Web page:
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Trade Intensity Analysis of South Africa-BRIC Economic Relations by Maxwell Ekor, Jimoh Saka and Oluwatosin Adeniyi


Abstract:    

The study broadly focused on examining the trade and investment relationship between South Africa and the BRIC, using both descriptive and vector autoregressive estimation approaches. Specifically, the key objective is to investigate the impact of trade shocks between South Africa and the individual countries of the BRIC bloc. The findings illustrate that South Africa’s trade was more intense with India in the review period followed by trade with China. The impulse-response outcome showed that South Africa’s GDP reverts faster to equilibrium in the event of a shock in exports to and imports from Brazil. Also, when there is a shock to GDP, South Africa’s imports from Brazil reverts faster to equilibrium. The results of the variance decomposition indicate that inflation accounted for the highest variation in South Africa’s exports to and imports from both Brazil and China. Similarly, inflation explained the greatest variation in the GDP, while the greatest variation in the domestic inflation rate is explained by its own shock. In conclusion, South Africa showed considerable trade intensity with most BRIC Countries. In policy terms, this implies that South Africa can benefit substantially from policies targeted at broadening the scope of its international trade connections with the BRIC bloc with particular emphasis on Brazil and China.   



From Migration Regime to Regional Citizenry: Migration and Identity Implications of the East African Common Market by Sabastiano Rwengabo


Abstract:    

I examine the East African common market, taken as a regional migration regime, and draw its implications for intra-regional migration and identity formation. Using desk research, I analyse the common market Protocol’s provisions and envisage the implications of its implementation for intraregional migration and identity formation. The findings indicate that the Protocol grants the right of establishment, settlement, and residence; freedom of persons’ movement, provision of labour and services; non-discrimination and equal rights between Partner States’ citizens and intraregional migrants. From these guarantees, I foresee that “open-border” implementation of these provisions may increase intra-EAC migrations. A rise in intraregional migration may increase cross-border social engagements, mingling, and establishment. This phenomenon may alter East Africans’ views and perceptions about their identity, and engender a regional sense of belonging and identity–an East African Citizenry. I recommend that EAC Partner States fully implement the common market, institute measures for handling negative consequences of increased intra-EAC migration, and deliberately encourage East African identity formations consistent with the objective of people-centred regional integration.

 

“I Know How to Handle My Husband”: Intra-household Decision-Making and Urban Food Production in Kenya by Robert Romborah Simiyu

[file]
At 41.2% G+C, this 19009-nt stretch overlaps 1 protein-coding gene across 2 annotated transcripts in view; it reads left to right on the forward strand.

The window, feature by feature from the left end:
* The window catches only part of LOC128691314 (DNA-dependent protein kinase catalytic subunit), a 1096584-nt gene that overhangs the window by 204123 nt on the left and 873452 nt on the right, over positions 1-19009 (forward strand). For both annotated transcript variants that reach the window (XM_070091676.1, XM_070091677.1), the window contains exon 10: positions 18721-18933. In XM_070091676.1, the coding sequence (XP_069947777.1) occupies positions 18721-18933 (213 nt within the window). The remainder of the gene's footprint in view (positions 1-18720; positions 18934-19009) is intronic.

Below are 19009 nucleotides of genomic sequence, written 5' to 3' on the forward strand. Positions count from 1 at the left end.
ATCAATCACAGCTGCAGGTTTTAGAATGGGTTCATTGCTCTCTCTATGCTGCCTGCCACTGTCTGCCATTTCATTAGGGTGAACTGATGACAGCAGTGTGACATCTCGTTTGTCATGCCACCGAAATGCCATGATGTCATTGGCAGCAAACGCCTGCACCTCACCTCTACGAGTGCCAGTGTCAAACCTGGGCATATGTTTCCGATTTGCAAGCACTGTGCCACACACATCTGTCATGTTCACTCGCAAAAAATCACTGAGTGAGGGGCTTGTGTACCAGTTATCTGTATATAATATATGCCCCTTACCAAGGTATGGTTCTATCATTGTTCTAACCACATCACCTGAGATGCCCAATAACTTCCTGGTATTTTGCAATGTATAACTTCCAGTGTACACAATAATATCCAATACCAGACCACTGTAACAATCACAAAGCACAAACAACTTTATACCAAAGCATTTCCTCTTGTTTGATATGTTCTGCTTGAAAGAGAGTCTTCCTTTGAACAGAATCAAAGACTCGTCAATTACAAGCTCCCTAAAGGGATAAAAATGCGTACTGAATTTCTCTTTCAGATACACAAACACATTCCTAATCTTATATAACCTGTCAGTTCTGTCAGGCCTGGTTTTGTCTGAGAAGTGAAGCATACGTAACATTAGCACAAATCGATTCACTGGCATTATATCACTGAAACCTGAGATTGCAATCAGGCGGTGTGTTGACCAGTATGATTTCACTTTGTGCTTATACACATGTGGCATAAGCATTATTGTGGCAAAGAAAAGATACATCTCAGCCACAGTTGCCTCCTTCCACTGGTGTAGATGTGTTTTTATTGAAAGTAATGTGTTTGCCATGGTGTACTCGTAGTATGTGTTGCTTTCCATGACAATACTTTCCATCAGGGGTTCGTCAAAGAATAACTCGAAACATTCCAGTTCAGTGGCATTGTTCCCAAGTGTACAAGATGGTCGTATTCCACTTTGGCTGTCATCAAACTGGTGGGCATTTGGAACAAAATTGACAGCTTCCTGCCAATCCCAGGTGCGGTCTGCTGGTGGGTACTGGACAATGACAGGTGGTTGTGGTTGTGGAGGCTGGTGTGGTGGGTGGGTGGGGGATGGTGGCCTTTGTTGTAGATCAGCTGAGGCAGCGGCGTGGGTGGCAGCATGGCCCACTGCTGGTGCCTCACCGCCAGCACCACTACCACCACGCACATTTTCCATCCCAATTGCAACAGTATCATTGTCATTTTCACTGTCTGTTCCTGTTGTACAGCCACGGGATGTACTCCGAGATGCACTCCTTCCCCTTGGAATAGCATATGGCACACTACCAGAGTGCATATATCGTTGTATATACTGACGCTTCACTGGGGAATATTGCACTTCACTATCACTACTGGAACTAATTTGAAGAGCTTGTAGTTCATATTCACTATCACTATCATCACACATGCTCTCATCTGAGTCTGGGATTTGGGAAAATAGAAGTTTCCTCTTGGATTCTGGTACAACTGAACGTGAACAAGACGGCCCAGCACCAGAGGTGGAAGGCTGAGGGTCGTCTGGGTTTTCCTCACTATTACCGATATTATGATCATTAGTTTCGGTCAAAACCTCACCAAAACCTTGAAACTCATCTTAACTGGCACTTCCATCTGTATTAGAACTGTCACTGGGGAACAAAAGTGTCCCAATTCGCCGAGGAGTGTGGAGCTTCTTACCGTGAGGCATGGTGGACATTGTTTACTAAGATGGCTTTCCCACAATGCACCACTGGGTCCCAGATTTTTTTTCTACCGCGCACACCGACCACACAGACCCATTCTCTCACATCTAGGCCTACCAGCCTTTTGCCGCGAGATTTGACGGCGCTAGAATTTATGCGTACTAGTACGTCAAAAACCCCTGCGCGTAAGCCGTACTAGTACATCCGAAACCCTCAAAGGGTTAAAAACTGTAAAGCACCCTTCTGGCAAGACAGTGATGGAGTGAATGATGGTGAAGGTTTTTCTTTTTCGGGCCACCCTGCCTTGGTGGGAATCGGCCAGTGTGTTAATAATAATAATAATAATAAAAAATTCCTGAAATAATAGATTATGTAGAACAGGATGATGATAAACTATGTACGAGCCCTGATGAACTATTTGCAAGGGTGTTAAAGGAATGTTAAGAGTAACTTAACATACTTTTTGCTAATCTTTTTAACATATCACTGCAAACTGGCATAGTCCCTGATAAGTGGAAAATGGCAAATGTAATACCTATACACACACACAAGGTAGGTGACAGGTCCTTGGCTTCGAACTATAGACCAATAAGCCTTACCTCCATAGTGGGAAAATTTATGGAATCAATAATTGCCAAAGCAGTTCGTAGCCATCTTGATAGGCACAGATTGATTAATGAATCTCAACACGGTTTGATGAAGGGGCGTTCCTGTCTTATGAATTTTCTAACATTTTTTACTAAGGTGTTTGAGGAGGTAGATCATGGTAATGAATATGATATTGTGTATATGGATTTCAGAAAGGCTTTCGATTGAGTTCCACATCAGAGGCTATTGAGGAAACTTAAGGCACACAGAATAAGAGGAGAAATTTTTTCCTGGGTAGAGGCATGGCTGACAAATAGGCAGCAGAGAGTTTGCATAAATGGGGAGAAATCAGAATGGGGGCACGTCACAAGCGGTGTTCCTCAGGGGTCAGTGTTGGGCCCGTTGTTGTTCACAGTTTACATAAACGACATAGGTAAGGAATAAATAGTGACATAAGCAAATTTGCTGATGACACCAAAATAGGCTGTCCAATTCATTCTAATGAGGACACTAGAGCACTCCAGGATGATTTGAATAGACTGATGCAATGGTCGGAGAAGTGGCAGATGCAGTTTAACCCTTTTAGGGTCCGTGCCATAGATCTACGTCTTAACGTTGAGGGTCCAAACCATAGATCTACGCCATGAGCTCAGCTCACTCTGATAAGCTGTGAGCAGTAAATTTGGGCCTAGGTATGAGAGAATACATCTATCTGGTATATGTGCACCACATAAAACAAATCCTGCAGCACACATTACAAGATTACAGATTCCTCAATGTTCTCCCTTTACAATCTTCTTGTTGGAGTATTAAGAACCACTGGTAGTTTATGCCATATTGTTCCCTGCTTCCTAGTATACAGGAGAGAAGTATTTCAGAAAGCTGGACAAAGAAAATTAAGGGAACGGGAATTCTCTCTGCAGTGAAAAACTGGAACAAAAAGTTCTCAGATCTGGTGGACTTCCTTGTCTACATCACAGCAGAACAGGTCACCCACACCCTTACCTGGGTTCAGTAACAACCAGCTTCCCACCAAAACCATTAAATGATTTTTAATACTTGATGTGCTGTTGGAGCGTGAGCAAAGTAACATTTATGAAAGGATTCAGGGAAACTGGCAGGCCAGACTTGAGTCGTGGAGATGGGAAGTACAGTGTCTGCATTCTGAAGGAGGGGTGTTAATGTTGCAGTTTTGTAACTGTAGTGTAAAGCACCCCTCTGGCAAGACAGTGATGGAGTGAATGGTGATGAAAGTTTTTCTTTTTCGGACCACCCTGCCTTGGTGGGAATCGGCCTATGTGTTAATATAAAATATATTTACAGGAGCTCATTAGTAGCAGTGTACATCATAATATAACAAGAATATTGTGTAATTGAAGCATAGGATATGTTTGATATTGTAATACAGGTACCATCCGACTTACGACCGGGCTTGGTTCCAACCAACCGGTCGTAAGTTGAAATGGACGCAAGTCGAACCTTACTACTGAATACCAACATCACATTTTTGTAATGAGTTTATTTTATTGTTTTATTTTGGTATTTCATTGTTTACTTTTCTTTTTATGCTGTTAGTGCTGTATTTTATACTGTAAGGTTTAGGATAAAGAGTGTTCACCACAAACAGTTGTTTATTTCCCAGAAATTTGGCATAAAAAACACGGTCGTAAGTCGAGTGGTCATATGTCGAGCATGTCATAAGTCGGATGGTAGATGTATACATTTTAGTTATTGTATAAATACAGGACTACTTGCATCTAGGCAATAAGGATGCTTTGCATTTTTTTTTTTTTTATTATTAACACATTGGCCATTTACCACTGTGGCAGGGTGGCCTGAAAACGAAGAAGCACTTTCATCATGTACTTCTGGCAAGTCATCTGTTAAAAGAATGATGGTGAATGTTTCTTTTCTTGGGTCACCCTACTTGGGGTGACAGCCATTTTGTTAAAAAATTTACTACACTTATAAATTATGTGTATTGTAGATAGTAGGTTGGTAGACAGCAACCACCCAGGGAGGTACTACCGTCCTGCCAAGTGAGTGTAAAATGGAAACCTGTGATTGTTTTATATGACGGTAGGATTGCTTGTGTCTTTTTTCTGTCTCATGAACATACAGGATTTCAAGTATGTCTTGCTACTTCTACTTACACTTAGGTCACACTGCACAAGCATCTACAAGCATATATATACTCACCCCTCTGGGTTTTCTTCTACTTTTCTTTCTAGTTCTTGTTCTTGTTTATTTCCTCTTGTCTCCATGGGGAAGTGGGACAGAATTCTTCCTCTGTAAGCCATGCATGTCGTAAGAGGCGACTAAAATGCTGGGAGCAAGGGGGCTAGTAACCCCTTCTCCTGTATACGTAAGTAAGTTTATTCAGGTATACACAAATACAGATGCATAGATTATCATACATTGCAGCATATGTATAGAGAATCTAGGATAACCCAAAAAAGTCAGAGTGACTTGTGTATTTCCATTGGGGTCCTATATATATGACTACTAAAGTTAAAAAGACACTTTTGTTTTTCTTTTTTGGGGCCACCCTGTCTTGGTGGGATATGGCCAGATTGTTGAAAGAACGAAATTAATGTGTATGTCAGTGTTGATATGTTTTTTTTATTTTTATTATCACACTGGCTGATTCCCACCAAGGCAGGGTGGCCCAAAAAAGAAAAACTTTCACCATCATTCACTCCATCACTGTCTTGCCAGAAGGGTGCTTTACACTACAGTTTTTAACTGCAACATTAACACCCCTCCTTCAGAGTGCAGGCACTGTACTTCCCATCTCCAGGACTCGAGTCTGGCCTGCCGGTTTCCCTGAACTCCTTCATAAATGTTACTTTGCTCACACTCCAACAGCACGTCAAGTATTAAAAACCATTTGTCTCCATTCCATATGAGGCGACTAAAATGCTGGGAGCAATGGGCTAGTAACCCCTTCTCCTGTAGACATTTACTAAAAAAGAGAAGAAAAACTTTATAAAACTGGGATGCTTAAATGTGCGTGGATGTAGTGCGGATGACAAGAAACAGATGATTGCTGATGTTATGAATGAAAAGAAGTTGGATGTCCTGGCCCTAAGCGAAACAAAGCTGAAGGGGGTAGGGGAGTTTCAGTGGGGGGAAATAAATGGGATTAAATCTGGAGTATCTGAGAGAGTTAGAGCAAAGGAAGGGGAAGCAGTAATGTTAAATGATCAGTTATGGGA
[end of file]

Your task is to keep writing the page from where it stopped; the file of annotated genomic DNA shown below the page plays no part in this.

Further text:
Abstract:    

This paper highlights the role of gender in decision making in urban gardening in Eldoret, a medium-sized Kenyan town. It is based on a household survey of 160 urban farming households in and follow-up in-depth interviews among 24 of the surveyed households. The results show that although men generally wielded greater decision-making power at the household level, women exploited their social spaces and gender roles to (re)negotiate significant roles in decision making in urban gardening. Nonetheless, there were notable gender differences in terms of the initial decision to farm, choice of crops to cultivate, and use of crop products and income. Urban gardening was mostly the initiative of women, who showed preference for and exercised greater control over subsistence crops, and dominated decisions related to the consumption use of crop products. In contrast, men’s role was more pronounced where gardening was income-oriented and economically more visible vis-à-vis other livelihood strategies, and in decisions related to sale of crop products.

 

Academic Stress and Coping Strategies among Students with Disabilities in Addis Ababa University by R. Sreevalsa Kumar and Ali Sani Side


Abstract:    

This study examined the level of academic stress among university students with disabilities and the nature of coping strategies they used to deal with stress. It also examined if there existed significant differences in stress and coping strategies among students with different disabilities and between students with and without disabilities. Data were collected from 117 students with disabilities and 103 students without disabilities by using four individually-administered scales. Results showed that students with and without disabilities experienced moderate level of academic stress and predominantly used problem-focused coping strategies. Students with visual disabilities experienced higher level of stress than students with other disabilities and without disabilities. 

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